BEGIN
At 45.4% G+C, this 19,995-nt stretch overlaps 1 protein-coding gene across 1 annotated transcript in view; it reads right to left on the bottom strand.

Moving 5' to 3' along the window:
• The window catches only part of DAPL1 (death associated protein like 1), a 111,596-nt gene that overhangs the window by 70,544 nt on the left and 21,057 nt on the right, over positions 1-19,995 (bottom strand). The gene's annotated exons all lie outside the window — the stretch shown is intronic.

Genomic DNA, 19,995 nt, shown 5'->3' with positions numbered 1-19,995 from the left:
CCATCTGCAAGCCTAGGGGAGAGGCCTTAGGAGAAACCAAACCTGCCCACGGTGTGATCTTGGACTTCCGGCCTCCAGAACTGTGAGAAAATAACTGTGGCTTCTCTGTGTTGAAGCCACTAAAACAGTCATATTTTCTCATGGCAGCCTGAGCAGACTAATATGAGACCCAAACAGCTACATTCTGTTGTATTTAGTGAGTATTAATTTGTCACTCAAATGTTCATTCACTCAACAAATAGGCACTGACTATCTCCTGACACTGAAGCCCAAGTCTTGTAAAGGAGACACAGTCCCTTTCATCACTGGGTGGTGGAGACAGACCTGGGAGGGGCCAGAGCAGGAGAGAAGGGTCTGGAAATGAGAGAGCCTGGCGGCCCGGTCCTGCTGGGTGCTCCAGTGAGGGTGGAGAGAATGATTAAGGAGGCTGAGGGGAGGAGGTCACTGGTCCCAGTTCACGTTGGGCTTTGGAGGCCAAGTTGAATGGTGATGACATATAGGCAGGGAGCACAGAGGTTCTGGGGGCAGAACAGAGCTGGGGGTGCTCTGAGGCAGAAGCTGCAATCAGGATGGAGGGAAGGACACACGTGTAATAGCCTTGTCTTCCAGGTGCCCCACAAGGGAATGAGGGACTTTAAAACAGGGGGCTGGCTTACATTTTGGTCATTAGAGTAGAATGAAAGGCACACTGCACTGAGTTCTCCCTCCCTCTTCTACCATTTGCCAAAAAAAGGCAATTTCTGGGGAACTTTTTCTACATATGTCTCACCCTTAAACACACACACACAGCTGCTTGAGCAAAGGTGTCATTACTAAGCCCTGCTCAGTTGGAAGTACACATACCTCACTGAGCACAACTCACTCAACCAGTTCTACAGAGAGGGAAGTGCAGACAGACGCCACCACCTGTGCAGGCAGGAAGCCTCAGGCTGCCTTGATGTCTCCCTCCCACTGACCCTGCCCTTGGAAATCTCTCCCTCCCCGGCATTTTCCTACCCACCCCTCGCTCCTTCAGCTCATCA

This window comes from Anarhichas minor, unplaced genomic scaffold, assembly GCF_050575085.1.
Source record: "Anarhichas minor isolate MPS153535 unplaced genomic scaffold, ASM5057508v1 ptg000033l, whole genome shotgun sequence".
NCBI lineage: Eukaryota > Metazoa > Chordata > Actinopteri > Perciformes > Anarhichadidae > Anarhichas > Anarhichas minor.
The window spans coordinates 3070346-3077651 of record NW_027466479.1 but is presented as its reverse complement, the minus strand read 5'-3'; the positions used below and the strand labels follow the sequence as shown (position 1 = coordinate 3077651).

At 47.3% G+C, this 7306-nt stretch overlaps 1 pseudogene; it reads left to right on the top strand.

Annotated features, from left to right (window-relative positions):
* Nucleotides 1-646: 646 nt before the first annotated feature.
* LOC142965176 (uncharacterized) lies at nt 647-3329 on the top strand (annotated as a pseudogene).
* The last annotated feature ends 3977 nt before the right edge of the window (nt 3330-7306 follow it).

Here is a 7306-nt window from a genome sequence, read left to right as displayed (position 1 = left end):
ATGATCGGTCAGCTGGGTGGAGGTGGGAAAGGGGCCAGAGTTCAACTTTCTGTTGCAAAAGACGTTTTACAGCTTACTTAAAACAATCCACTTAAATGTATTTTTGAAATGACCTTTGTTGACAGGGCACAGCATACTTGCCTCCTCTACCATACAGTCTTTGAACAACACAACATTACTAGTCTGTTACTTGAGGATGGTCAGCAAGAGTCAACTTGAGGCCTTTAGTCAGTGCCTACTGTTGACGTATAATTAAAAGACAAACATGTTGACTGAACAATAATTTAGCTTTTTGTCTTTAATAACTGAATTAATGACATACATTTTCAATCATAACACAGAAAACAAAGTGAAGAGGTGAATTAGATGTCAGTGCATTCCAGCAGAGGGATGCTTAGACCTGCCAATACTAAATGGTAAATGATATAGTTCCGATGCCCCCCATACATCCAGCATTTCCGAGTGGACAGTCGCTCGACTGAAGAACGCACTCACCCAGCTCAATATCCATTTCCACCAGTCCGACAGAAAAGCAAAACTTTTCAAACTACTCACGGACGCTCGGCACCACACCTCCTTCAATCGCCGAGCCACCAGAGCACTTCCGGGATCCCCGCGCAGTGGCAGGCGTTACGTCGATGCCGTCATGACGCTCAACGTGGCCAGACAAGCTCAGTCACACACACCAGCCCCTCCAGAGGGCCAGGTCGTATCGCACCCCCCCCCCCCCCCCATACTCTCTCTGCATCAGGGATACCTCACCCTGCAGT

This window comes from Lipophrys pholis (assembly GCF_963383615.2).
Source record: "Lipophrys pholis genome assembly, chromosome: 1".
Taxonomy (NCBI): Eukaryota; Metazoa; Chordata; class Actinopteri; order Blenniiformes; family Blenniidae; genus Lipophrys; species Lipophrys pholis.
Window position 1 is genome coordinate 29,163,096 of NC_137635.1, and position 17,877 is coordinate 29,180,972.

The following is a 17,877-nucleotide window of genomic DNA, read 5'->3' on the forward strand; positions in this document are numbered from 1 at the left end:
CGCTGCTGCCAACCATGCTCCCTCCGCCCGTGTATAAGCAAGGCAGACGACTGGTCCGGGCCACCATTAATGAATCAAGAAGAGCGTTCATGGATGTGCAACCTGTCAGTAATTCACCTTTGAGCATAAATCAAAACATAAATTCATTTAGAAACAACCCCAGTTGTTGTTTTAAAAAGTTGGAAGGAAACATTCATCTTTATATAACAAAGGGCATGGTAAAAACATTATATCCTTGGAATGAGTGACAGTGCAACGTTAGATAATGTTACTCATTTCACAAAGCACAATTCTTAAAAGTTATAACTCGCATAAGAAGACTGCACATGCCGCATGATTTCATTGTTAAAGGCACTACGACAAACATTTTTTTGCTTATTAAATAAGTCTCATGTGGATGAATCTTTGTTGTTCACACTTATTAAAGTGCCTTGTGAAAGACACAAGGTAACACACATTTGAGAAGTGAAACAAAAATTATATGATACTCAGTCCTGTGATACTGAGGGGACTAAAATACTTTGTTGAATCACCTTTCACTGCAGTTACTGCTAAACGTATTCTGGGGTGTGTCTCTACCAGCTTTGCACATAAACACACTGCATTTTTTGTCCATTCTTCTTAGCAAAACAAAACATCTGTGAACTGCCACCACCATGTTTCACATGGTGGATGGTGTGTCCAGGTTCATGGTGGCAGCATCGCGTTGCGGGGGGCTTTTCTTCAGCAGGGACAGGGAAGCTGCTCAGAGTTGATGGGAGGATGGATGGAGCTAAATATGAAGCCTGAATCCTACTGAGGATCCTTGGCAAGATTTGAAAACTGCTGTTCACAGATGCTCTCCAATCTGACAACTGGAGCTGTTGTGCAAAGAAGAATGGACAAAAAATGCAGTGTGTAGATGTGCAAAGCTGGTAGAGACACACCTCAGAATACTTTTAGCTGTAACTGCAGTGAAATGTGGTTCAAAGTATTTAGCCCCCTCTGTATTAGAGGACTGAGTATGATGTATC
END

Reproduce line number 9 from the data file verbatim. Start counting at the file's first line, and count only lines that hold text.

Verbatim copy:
The window spans coordinates 3070346-3077651 of record NW_027466479.1 but is presented as its reverse complement, the minus strand read 5'-3'; the positions used below and the strand labels follow the sequence as shown (position 1 = coordinate 3077651).